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The Dark Horse to Open New Zealand International Film Festival

Local films about double lives, speed chess champions, Israeli politics and climate change have made the cut for this year's New Zealand International Film Festival. Thirteen Kiwi films being showcased, including The Dark Horse which will kick off the two-and-a-half week event.

By Karina Abadia
June 12, 2014
By Karina Abadia
June 12, 2014

The festival which brings us the year's best art house films is nearly here. Local productions about double lives, speed chess champions, Israeli politics and climate change have all made the cut for this year's New Zealand International Film Festival 2014. All up there are thirteen Kiwi films being showcased, including The Dark Horse which kicks off the two-and-a-half week event.

Starring Cliff Curtis (Once Were Warriors, Whalerider) and James Rolleston (Boy) and directed by James Napier Robertson, The Dark Horse is a true story based on the life of a charismatic, brilliant but little-known New Zealand hero and chess champion Genesis Potini, nicknamed Gen.

The other Kiwi films in the soon to be released programme are:

Aunty and the Star People

(World Premiere) | Director: Gerard Smyth

Writer Jean Watson is an anonymous elderly woman living in a modest Wellington flat. In southern India she is revered as the famous ‘Jean Aunty’. Gerard Smyth’s documentary explores her fascinating double life.

Cap Bocage

(World Premiere) | Director: Jim Marbrook

Jim Marbrook, director of Mental Notes and the original Dark Horse documentary, takes us inside the long environmental campaign that followed the pollution of traditional Kanak fishing grounds in New Caledonia in 2008.


(World Premiere) | Director: Gavin Hipkins

For his first feature-length film the widely exhibited New Zealand photographer Gavin Hipkins invests a richly pictorial essay with the 21st-century resonance of Samuel Butler’s lively utopian satire Erewhon, written in 1872.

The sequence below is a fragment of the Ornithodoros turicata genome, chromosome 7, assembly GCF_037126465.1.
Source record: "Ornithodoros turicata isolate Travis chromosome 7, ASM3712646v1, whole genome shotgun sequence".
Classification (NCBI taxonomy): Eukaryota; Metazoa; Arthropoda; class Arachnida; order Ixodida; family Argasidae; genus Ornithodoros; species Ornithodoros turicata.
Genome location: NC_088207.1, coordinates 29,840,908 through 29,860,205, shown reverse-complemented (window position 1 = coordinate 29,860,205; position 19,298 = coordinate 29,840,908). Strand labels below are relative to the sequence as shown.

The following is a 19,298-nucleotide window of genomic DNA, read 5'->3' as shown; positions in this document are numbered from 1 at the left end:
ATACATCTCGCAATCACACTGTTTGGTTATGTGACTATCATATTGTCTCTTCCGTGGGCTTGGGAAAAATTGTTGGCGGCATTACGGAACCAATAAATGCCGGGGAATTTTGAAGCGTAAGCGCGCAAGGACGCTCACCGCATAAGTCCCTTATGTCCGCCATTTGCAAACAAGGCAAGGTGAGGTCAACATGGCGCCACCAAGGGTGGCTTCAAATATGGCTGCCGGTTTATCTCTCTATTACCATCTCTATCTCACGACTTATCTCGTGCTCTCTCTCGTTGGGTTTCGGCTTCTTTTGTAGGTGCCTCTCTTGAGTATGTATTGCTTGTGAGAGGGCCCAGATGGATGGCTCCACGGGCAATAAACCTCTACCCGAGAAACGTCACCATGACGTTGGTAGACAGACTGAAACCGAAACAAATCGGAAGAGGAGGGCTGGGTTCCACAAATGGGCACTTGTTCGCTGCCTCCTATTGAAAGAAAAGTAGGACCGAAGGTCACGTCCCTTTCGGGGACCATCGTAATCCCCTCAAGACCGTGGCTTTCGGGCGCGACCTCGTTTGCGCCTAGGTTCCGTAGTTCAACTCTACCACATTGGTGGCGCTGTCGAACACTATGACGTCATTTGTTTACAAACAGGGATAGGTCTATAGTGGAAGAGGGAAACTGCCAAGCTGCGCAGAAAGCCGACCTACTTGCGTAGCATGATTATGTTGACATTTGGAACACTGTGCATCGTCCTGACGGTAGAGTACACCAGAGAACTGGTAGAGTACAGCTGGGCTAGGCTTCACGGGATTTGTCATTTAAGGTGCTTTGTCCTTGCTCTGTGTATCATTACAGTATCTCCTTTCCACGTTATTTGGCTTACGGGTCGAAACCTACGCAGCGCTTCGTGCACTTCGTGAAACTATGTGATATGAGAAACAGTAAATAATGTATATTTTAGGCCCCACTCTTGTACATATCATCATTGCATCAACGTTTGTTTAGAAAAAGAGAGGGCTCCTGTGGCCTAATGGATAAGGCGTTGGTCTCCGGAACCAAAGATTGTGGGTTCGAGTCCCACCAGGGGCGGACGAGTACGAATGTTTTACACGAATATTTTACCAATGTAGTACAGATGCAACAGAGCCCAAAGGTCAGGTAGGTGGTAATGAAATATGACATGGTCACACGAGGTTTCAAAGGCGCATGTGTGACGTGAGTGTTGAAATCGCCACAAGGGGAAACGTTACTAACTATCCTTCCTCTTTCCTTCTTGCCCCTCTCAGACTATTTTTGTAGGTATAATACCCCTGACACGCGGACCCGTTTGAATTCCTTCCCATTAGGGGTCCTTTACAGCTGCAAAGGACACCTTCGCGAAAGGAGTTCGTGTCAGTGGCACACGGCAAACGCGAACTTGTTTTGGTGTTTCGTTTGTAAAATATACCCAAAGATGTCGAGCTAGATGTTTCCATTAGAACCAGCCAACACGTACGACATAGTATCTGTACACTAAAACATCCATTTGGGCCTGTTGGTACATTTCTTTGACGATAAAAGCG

Everything We Loved

Director: Max Currie

A man, a woman and a four-year-old boy retreat to a house outside town. What are they hiding from? Debut writer and director Max Currie staggers the revelations to dramatic effect in this suspenseful psychological drama.

Hot Air

(World Premiere) | Dir Alister Barry, Abi King-Jones

In the years since New Zealand politicians began to grapple with climate change our carbon emissions have burgeoned. Alister Barry’s documentary draws on TV archives and interviews with key players to find out why.


Director: Gerard Johnstone

Welcome home to the Kiwi horror house comedy that took SXSW by storm. Gerard Johnstone’s brilliant genre mash-up stars Rima Te Wiata, Morgana O’Reilly, Glen-Paul Waru and Cameron Rhodes.

Voices of the Land Nga Reo o te Whenua

(World Premiere) | Director: Paul Wolffram

Paul Wolffram’s fascinating and eloquent documentary about Maori instrumental traditions accompanies Richard Nunns and Horomona Horo as they perform in a series of remarkable South Island wilderness settings.

Notes to Eternity

(World Premiere) | Director: Sarah Cordery

Renowned critics of Israeli policies Noam Chomsky, Norman Finkelstein, Sara Roy and Robert Fisk give personal substance and historical perspective to their arguments in this impressive film by New Zealander Sarah Cordery.

Orphans and Kingdoms

(World Premiere) | Director Paolo Rotondo

In writer and director Paolo Rotondo’s debut feature three homeless teenagers break into a luxury Waiheke Island home and find themselves caught in a tense psychodrama with the conflicted owner.


(World Premiere) | Director Jonathan King

An up-and-coming media executive has good reason to question the very facts of his existence in this micro-budget sci-fi chiller from director Jonathan King (Black Sheep, Under the Mountain) and novelist Chad Taylor.

Te Awa Tupua: Voices from the River

(World Premiere) | Director Paora Joseph

This beautiful new film from the director of Tatarakihi honours the power and poetry in the stories of Whanganui iwi, past and present, and their longstanding struggle to reclaim guardianship over their ancestral river.


(World Premiere) | Director Susy Pointon

Many roads lead to the Hokianga in this engaging documentary portrait of several generations of inhabitants: local iwi, long-established farming families, and the alternative lifestylers of the 60s and 70s who put down roots and stayed.

* NZIFF will take place in Auckland from  July 17 to August 3 and Wellington from July 25 to August 10.

Published on June 12, 2014 by Karina Abadia


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